Sunday Snippet, Flash Fiction, The Zen of the Washateria by Bill Chance

“Out beyond ideas of wrongdoing
and rightdoing there is a field.
I’ll meet you there.

When the soul lies down in that grass
the world is too full to talk about.”
― Rumi


The Zen of the Washateria

Craig always struggled with the door to the laundromat – holding the basket and pile of hangers while he pulled the door was tough. He knew most of the other customers of the “Wash It Proudly” washateria walked in and pushed the metal cart out to their cars, but he never did that – he didn’t think his weekly washing was enough. But once he was inside and the familiar heat, humidity, and Mexican radio pouring out of the speakers washed over him, he grabbed one of the metal carts with the high bar for hangers. How every one of them could have a wonky wheel was something he never could understand, but he had mastered the technique of using the bar risers as handles and pushing the cart to the washer he wanted.

There were three dollar washers, bigger four dollar washers, and giant nine-fifty washers – used by professional clothes washers and folks with giant families. His load looked a tiny bit bigger than usual, but he had only been able to scrounge up twelve quarters at home so he had to cram it in a three dollar washer. Who used quarters anymore? All week he kept an eye out for spare change – looking in the return slots of vending machines, paying with cash, calculating the change so he would get quarters. Clerks always looked at him strange when he would give them two dimes and a nickel and ask for a quarter – but it was what it was. There were some change machines down at the end, and a few of the washers took credit cards… but this felt like cheating to Craig.

All the women at the laundromat were carefully sorting their wash – whites, cottons, synthetics… but this was too confusing to Craig. He threw it all in and pushed cold. Simple. Who cared if his gym socks weren’t the whitest in the world. Polo shirts and jeans – they were easy to wash and never needed to be ironed. The washer did its work quickly – a digital timer counted down.

The giant dryers were all free. A big sign said “IF YOU DIDN’T WASH IT HERE, YOU CAN’T DRY IT HERE.” It took a half hour to dry, which gave Craig time to watch the other customers go about their routines or to simply stare hypnotized at the rows of rotating drums full of colorful tumbling clothing. When his load was dry he hung up his shirts and pants on the overhead bar and tossed the rest in the basket. The door opened outward so it was easier to go out with the basket than it was to get in.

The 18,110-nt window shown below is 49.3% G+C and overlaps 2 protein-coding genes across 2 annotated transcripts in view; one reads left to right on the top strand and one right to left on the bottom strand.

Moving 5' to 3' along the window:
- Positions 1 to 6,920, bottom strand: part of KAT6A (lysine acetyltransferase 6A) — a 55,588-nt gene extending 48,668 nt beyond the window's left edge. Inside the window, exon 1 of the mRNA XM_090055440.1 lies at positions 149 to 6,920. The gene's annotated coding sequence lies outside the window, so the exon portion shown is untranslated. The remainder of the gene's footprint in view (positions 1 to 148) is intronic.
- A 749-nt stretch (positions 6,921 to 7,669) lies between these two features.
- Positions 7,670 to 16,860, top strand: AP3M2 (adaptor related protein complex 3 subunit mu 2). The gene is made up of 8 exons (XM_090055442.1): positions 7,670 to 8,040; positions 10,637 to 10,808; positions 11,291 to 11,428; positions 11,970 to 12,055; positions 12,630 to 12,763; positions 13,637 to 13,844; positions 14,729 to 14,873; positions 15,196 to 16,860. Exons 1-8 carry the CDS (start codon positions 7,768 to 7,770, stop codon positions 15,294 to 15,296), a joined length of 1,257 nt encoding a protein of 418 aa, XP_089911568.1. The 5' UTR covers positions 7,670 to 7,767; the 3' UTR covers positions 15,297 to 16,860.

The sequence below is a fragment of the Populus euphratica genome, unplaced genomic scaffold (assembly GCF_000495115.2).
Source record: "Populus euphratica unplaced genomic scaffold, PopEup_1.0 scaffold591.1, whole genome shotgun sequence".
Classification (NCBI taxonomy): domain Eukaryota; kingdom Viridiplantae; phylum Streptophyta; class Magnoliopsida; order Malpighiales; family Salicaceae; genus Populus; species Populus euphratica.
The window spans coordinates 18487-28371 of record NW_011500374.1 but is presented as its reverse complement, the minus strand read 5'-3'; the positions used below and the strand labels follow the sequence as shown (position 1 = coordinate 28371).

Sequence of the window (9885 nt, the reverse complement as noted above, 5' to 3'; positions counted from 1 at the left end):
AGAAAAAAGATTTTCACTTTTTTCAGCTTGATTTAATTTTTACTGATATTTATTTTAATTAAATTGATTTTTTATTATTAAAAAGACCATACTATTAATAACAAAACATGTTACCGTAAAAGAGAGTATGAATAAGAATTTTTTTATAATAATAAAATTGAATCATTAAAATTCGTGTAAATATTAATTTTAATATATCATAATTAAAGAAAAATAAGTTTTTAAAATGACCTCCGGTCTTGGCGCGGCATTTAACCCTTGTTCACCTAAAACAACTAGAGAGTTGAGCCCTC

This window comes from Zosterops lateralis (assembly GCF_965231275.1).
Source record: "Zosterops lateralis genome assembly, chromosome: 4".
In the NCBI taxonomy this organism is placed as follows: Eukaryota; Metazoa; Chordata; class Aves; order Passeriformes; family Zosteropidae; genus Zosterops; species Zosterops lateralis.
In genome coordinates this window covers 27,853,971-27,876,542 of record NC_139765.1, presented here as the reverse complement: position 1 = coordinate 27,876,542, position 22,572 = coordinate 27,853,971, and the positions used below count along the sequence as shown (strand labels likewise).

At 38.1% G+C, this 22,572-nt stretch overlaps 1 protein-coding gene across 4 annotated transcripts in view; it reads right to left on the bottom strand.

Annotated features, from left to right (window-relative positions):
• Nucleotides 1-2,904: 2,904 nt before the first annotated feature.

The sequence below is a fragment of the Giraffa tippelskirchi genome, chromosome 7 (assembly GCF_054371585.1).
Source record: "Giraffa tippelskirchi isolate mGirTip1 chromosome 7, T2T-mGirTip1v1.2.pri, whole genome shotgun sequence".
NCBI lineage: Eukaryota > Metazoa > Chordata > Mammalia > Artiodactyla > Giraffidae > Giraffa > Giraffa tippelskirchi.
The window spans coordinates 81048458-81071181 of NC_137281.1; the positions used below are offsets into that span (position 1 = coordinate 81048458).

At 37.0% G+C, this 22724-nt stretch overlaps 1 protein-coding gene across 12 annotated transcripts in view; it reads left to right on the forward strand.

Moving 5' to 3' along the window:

Craig always parked his BMW Series 7 Sedan around the corner from the “Wash It Proudly.” It was a bit of a walk past all the faded worn out cars of the other patrons, but he didn’t want to be judged by his expensive ride. The basket went into the back and he used the hooks on both sides to hang his shirts and pants. He was more solemn on the drive home than he was in the trip to the laundromat – he was a bit sad – in many ways this trip was the high point of his week. He always dreaded the last bit of the trip up the long driveway across the front acreage of his estate. He tensed as he saw Maria in her trim uniform standing outside the front portico – waiting for him.

“Mister Vandermeer, why do you do this?” she scolded him as he climbed out of the BMW. “You know that is my job!”

“I know Maria… it’s just… it’s just… Well I can’t explain it. I want to do my own laundry.”

“But sir, we have a large laundry room here. It’s as good as any commercial laundry.”

“I know Maria.”

She pulled out the hangers from the car and handed the bundles to two other housekeepers that suddenly appeared. Maria then hauled out the basket herself.

“Mister Vandermeer! You didn’t even sort your laundry. I’ll bet you didn’t even use bleach or hot water on the whites!”

“Maria, I think my clothes last longer if I wash them in cold.”

“Last longer? You should throw these away. You should always wear new clothes.”

Maria turned, spun and went into the house carrying the basket. Craig Vandermeer followed inside, then turned into the media room on the right. There was a heavy glass, a container full of large custom ice cubes, and a two hundred dollar bottle of single malt Scotch sitting on the counter, waiting for him.

“Don’t mind if I do,” he said and poured himself a drink.

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